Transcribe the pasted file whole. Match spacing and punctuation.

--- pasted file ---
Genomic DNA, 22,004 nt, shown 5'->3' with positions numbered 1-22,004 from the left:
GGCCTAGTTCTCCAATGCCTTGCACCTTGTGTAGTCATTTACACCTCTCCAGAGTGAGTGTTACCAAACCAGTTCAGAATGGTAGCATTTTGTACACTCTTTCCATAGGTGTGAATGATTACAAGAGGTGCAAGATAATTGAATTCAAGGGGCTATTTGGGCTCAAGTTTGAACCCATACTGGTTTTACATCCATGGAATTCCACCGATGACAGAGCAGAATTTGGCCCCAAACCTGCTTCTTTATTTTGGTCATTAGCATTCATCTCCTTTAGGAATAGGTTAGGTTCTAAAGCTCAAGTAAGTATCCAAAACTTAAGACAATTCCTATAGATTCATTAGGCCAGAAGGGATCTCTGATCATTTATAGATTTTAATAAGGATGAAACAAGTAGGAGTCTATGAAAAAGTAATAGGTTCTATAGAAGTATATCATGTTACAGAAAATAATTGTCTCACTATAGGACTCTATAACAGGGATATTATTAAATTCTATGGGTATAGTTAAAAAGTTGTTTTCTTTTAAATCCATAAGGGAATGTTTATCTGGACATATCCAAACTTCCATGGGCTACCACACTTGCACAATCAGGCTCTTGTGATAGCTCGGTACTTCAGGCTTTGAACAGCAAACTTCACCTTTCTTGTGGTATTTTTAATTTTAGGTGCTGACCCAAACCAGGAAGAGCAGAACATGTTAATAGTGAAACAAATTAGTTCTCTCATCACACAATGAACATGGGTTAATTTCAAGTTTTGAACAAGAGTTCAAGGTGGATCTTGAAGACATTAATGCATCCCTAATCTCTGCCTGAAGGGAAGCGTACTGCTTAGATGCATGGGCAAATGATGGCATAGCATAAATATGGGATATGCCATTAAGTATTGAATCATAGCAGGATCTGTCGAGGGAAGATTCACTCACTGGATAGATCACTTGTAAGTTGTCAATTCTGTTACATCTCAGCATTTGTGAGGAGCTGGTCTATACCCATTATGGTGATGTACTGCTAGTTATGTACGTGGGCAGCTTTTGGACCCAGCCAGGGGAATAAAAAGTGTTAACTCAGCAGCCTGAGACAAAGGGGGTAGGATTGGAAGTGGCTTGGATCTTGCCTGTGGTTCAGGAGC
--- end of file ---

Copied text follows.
Genomic DNA, 22,004 nt, shown 5'->3' with positions numbered 1-22,004 from the left:
GGCCTAGTTCTCCAATGCCTTGCACCTTGTGTAGTCATTTACACCTCTCCAGAGTGAGTGTTACCAAACCAGTTCAGAATGGTAGCATTTTGTACACTCTTTCCATAGGTGTGAATGATTACAAGAGGTGCAAGATAATTGAATTCAAGGGGCTATTTGGGCTCAAGTTTGAACCCATACTGGTTTTACATCCATGGAATTCCACCGATGACAGAGCAGAATTTGGCCCCAAACCTGCTTCTTTATTTTGGTCATTAGCATTCATCTCCTTTAGGAATAGGTTAGGTTCTAAAGCTCAAGTAAGTATCCAAAACTTAAGACAATTCCTATAGATTCATTAGGCCAGAAGGGATCTCTGATCATTTATAGATTTTAATAAGGATGAAACAAGTAGGAGTCTATGAAAAAGTAATAGGTTCTATAGAAGTATATCATGTTACAGAAAATAATTGTCTCACTATAGGACTCTATAACAGGGATATTATTAAATTCTATGGGTATAGTTAAAAAGTTGTTTTCTTTTAAATCCATAAGGGAATGTTTATCTGGACATATCCAAACTTCCATGGGCTACCACACTTGCACAATCAGGCTCTTGTGATAGCTCGGTACTTCAGGCTTTGAACAGCAAACTTCACCTTTCTTGTGGTATTTTTAATTTTAGGTGCTGACCCAAACCAGGAAGAGCAGAACATGTTAATAGTGAAACAAATTAGTTCTCTCATCACACAATGAACATGGGTTAATTTCAAGTTTTGAACAAGAGTTCAAGGTGGATCTTGAAGACATTAATGCATCCCTAATCTCTGCCTGAAGGGAAGCGTACTGCTTAGATGCATGGGCAAATGATGGCATAGCATAAATATGGGATATGCCATTAAGTATTGAATCATAGCAGGATCTGTCGAGGGAAGATTCACTCACTGGATAGATCACTTGTAAGTTGTCAATTCTGTTACATCTCAGCATTTGTGAGGAGCTGGTCTATACCCATTATGGTGATGTACTGCTAGTTATGTACGTGGGCAGCTTTTGGACCCAGCCAGGGGAATAAAAAGTGTTAACTCAGCAGCCTGAGACAAAGGGGGTAGGATTGGAAGTGGCTTGGATCTTGCCTGTGGTTCAGGAGC